Tuesday, October 13, 2009

Juniper Chomp


Photographs by Ken Miracle.

Junipers are a native tree in Idaho. So why is The Nature Conservancy helping to chomp them up?
Junipers may be native, but they are still spreading rapidly into sagebrush country--far too rapidly for wildlife. Why?

Improper grazing management, fire suppression and possibly climate change have created conditions for junipers to encroach and overtake sagebrush habitat.

In the Owyhees, analysts estimate that junipers are expanding their range by 2500 acres per year.

Sage grouse require open areas to display in the spring time. Junipers provide the perfect perch for raptors, so the grouse avoid these areas. In the shade of junipers, grasses and other plants important for wildlife disappear--leading also to increased likelihood of soil erosion.
When juniper encroaches, it affects the whole ecosystem.
Enter the juniper crunching machine. The Nature Conservancy is working the the Owyhee Local Sage Grouse Working Group and Jordan Valley Coordinated Weed Management Area to use this machine--called a juniper masticator--to chomp up the spreading junipers.

The project is focusing on meadow areas important for sage grouse.
The machine is relatively light so it has a very low impact on sagebrush and native grasses. It literally chomps up the entire juniper tree. The masticator chomps the tree all the way the ground--if even one branch remains, the juniper just regrows.

When the project is finished, nice meadows with sagebrush and native grasses will be all that remains--perfect for sage grouse and other wildlife.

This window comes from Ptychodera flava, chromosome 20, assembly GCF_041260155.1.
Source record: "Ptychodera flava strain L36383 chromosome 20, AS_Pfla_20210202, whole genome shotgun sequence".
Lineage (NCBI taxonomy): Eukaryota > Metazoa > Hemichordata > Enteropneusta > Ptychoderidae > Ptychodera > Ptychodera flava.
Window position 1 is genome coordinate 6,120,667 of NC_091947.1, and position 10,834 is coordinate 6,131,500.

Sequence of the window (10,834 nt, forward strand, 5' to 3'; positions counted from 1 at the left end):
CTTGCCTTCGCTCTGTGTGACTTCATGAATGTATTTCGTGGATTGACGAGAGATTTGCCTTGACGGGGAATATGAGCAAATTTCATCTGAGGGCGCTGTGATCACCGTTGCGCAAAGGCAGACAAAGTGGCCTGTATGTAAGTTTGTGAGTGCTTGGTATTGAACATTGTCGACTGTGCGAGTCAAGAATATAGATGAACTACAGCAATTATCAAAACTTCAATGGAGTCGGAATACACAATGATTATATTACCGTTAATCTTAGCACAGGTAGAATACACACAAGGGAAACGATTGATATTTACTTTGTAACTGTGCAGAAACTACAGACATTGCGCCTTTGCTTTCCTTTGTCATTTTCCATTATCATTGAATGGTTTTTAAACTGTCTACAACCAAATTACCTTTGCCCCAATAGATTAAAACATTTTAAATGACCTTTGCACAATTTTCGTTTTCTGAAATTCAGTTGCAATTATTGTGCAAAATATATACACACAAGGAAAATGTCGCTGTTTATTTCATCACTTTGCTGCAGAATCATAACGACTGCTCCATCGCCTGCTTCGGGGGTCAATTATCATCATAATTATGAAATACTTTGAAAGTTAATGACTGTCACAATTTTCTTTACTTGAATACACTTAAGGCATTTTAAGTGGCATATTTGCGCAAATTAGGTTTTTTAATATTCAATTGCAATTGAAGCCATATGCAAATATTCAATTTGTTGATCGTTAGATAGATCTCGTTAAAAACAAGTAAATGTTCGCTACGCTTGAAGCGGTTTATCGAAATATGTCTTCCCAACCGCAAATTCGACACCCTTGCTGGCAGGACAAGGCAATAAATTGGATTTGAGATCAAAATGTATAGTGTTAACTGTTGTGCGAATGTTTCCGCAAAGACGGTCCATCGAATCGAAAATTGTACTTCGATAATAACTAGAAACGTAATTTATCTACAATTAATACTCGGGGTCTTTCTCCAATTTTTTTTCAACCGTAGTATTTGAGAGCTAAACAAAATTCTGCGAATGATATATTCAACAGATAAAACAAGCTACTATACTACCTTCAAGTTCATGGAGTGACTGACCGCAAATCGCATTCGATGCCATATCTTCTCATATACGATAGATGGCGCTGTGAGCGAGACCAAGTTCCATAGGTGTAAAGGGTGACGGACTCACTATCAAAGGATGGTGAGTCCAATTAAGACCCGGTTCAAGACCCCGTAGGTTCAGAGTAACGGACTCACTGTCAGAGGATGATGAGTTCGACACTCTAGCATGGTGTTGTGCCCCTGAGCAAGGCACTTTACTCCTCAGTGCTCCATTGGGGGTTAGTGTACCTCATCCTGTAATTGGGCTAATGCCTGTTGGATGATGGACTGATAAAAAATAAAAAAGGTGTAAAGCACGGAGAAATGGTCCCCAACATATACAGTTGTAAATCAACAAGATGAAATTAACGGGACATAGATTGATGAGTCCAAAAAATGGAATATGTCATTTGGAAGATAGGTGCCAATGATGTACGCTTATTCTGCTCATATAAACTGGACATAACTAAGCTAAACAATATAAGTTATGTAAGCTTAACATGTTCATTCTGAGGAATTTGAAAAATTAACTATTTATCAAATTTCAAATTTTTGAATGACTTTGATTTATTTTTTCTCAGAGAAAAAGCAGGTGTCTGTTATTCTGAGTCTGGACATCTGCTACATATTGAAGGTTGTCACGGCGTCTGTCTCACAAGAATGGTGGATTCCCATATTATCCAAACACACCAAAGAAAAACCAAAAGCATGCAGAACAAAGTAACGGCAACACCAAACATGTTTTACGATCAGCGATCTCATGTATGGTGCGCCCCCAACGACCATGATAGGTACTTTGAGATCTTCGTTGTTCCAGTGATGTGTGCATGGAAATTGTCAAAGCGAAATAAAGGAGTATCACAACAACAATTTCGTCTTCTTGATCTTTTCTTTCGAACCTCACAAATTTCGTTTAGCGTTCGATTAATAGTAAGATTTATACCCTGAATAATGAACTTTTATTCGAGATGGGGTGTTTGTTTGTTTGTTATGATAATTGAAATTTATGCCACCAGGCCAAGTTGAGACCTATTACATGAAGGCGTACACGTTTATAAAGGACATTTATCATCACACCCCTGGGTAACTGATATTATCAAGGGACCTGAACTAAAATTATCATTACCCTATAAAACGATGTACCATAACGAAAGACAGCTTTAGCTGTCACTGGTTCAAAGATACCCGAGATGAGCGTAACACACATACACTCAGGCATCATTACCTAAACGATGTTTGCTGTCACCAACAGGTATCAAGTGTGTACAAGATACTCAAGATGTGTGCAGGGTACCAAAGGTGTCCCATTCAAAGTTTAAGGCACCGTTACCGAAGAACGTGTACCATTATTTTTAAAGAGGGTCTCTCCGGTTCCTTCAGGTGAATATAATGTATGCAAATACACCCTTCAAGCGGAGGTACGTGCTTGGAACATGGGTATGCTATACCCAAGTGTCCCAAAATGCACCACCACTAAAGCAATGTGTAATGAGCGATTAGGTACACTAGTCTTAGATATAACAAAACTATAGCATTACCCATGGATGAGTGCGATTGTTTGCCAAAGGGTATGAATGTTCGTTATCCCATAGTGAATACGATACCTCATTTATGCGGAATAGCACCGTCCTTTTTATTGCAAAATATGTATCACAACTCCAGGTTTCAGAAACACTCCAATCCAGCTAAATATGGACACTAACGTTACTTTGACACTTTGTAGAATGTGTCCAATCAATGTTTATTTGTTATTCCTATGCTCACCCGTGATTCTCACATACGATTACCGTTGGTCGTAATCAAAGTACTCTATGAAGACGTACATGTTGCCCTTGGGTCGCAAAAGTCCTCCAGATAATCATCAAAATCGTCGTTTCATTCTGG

The masticator leaves nothing but mulch, so the chomped up juniper is returned to the soil.

This is a demonstration project, and one of the hopes is that this form of juniper control can be applied to private ranchlands and provide a new source of income to ranchers.

If proven cost effective, the chomped-up juniper would be sold for biofuel or mulch--a sustainable industry that would also improve habitat conditions in the Owyhees and other sagebrush habitat.--Matt Miller

2 comments:

Robert Mortensen said...

I don't envy the folks that have to make decisions based on "What would Nature do?" I can see how fire suppression by man negatively impacts that "natural" way that Earth takes care of itself. And it is hard to know when natural selection makes one plant or animal overtake other species as has been happening for millions of years. It's a tough balance to find, so as long as you're favoring the birds, I'm all for it!

heather said...

If "improper grazing management" is partly to blame for this change in habitat why are we not changing grazing leases? I can't imagine we can chomp trees fast enough to make much of a difference. Reducing or banning grazing on public lands would do so much more to help natural habitat.